Surprise! Xbox One neutered for Australia



blog Look, I don’t know what y’all were expecting at this point. But if you’ve been reading Delimiter for a while, you may be aware that global technology giants do not always launch the same products in Australia that they launch internationally, they don’t always launch them at the same time, and they almost never launch them at the same price point. That’s why we’re not entirely surprised to find that some of the key features hyped this week as part of Microsoft’s Xbox One reveal won’t be available in Australia, at least initially. Kotaku tells us in several articles (click here for the first one, and here for the second; both are worth reading, if only to find out what Australians don’t know at this point):

“Today we revealed that Live TV, arguably the major focus of Microsoft’s reveal, will not be available outside of the US at launch … Similarly it was difficult to pin [Microsoft Australia marketing manager Adam Pollington] down on a price or a release date.”

Personally, the lack of detail regarding the launch of the Xbox One in Australia isn’t really an issue for me, as I’m not yet interested in the console in general. I already own an Xbox 360 (which I barely play these days) as well as a PlayStation 3 (which I play all the time), as well as a high-end gaming PC. If I was to say what would incentivise me to buy an Xbox One, it wouldn’t be the availability of TV on the device. After all, great PVR TV functionality is already available through FetchTV’s excellent new box. What would incentive me to buy an Xbox One is great new games available for the console. And so far Microsoft has shown crap all in that arena that I’m interested in; consequently, this week’s announcement was all a bit meh.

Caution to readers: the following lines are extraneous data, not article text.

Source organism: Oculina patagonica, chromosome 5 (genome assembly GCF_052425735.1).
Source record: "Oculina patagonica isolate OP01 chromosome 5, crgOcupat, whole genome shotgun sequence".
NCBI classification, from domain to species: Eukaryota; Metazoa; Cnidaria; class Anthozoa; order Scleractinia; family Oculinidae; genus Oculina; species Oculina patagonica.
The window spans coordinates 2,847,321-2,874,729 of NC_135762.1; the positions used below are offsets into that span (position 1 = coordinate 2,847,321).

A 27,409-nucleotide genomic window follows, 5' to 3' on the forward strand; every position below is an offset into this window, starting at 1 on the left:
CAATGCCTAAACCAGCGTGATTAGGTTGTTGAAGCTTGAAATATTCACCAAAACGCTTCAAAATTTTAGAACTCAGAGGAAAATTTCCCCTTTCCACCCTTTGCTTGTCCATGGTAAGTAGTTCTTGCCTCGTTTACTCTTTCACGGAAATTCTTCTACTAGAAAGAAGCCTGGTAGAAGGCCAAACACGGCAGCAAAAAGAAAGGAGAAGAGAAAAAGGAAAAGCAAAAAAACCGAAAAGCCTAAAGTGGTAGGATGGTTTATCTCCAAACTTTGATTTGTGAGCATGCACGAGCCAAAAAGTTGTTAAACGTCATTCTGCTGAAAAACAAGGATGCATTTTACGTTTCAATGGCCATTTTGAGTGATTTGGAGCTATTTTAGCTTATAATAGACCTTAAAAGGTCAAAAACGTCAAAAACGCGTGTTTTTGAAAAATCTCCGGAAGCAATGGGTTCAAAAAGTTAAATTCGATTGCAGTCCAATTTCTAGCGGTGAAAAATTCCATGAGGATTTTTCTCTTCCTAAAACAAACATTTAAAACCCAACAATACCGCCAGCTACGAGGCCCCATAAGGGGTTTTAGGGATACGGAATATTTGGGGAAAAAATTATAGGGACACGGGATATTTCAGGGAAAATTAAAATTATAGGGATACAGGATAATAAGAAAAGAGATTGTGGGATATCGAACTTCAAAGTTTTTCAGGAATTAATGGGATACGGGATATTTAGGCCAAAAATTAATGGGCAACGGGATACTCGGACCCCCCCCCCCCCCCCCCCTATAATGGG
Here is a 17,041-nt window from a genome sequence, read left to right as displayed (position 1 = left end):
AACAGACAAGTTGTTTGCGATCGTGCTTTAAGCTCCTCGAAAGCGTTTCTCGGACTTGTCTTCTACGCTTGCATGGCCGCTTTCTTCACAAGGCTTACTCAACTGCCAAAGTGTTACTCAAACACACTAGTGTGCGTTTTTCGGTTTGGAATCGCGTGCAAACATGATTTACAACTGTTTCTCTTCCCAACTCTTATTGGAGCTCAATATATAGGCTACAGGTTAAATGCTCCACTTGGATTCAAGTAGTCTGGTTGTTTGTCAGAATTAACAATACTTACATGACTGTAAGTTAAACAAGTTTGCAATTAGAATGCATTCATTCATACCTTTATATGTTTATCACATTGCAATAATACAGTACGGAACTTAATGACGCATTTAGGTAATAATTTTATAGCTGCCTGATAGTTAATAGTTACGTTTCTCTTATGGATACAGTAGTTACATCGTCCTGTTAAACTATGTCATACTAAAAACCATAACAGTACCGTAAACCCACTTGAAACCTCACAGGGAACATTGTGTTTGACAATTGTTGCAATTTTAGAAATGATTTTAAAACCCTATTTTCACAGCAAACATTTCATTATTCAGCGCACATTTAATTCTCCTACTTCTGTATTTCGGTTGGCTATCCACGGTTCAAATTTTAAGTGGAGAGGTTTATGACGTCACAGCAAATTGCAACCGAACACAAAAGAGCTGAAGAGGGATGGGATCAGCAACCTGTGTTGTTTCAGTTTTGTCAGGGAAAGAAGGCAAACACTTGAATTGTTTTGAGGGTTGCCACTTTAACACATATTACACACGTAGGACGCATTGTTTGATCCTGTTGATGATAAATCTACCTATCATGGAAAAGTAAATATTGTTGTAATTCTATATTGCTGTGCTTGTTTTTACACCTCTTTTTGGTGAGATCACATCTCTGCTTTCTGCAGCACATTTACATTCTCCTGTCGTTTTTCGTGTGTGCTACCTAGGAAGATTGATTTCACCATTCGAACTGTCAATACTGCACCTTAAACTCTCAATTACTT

Yeah, there’s Call of Duty: Ghosts. But you know what? I’ve already played five or six Call of Duty games at this point. I’m tired of the format, and I don’t consider it my patriotic duty to chip in $89.95 each Christmas for the new version of this incredibly cynical capitalistic marketing machine.

If you want to know how I feel about the Xbox One in general, I would recommend you read this excellent rant by Digitally Downloaded’s Matt Sainsbury, who has summed up the feelings of many gamers on the issue. A few sample paragraphs:

“Microsoft’s logic behind the Xbox One is clear – the company wants to be the “go to” technology for the living room. When the one box sitting under the TV does everything, Microsoft is hoping that people will be more engaged with the device, and in turn spend money on games and other content by default by it first.

But here’s the thing – Microsoft has by doing this given the proverbial finger to its game community, and it seems to have misunderstood what gamers actually want in a console (or why gamers would get up at 3am to watch a console unveiling) Gaming is not the focus of this device. Microsoft spent so much talking about NFL (who thought that was a good idea for a global console unveil, Microsoft?), and TV, that game footage was regulated right to the periphery.”